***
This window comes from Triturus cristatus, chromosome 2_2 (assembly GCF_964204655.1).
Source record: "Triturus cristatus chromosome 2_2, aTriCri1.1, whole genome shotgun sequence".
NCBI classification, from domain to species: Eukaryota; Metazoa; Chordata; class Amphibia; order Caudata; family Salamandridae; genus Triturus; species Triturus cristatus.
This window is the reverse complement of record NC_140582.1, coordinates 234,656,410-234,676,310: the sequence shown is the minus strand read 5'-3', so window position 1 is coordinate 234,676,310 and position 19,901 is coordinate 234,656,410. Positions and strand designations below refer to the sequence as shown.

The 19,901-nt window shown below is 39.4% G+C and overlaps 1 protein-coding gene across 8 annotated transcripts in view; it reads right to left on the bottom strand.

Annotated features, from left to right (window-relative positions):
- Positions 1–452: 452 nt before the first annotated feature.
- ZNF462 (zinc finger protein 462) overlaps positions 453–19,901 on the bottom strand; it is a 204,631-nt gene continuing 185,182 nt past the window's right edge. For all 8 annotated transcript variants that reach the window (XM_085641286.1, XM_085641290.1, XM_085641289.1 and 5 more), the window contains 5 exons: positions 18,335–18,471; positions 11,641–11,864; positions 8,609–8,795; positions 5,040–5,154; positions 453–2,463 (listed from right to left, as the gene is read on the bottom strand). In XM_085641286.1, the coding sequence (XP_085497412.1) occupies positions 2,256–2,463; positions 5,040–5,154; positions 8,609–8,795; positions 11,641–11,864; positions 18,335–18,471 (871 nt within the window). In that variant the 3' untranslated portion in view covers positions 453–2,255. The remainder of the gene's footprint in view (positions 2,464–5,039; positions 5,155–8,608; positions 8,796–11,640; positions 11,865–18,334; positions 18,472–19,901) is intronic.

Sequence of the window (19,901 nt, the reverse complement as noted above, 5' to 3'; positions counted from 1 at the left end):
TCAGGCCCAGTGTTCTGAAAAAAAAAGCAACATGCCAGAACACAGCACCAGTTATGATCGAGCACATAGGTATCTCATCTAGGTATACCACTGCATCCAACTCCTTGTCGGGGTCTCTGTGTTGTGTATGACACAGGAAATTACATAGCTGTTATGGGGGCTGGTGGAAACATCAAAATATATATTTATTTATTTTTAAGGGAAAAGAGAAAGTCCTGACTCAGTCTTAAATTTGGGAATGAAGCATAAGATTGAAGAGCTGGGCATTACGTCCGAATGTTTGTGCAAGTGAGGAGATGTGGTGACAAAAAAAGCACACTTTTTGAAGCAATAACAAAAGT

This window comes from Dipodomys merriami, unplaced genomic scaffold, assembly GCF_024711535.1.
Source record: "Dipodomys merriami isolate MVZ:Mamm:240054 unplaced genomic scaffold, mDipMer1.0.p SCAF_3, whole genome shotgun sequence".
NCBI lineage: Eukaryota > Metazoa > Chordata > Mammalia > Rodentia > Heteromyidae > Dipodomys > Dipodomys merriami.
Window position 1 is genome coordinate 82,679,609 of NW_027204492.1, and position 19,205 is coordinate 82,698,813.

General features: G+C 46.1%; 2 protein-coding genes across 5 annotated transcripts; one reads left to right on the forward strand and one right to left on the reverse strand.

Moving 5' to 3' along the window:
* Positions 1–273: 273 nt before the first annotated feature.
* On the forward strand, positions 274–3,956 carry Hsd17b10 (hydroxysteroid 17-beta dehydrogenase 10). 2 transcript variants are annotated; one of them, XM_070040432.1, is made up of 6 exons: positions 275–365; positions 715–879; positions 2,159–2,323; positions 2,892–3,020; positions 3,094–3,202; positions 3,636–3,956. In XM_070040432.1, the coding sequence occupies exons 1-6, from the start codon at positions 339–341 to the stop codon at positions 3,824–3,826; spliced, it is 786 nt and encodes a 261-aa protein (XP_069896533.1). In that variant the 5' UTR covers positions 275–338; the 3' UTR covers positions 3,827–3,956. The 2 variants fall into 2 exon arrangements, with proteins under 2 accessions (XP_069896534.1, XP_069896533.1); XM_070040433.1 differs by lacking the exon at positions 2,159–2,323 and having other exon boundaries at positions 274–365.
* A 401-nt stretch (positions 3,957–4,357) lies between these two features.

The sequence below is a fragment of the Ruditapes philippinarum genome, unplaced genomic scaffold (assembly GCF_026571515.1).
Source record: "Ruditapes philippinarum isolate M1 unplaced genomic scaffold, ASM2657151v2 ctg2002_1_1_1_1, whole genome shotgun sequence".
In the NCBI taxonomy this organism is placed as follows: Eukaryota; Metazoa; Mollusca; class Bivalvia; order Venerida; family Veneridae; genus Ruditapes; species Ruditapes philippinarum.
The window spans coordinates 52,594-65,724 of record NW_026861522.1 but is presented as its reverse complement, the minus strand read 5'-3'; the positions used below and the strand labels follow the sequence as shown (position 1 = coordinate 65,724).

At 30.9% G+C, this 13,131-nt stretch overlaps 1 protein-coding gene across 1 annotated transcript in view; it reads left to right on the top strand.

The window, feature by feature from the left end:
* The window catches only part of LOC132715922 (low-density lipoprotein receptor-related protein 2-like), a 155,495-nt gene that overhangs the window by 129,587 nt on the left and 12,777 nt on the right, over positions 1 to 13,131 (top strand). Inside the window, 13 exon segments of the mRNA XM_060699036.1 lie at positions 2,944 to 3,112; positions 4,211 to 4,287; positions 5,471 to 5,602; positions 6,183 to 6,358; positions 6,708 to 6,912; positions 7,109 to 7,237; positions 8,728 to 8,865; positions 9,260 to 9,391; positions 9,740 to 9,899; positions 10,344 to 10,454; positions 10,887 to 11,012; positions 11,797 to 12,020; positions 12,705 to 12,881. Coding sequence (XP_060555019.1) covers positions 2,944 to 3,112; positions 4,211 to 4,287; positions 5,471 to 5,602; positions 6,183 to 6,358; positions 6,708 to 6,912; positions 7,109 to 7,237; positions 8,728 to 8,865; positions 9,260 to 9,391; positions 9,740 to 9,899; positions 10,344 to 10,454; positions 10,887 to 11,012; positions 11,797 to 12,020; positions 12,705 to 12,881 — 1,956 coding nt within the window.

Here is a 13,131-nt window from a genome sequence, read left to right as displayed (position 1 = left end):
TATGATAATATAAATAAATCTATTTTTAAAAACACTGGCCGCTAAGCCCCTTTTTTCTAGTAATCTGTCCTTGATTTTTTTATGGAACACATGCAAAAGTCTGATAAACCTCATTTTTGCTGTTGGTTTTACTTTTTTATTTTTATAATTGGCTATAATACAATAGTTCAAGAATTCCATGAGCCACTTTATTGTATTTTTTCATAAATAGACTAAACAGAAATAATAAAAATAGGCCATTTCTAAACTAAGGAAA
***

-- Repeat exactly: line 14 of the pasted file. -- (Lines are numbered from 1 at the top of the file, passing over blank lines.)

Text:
Window position 1 is genome coordinate 82,679,609 of NW_027204492.1, and position 19,205 is coordinate 82,698,813.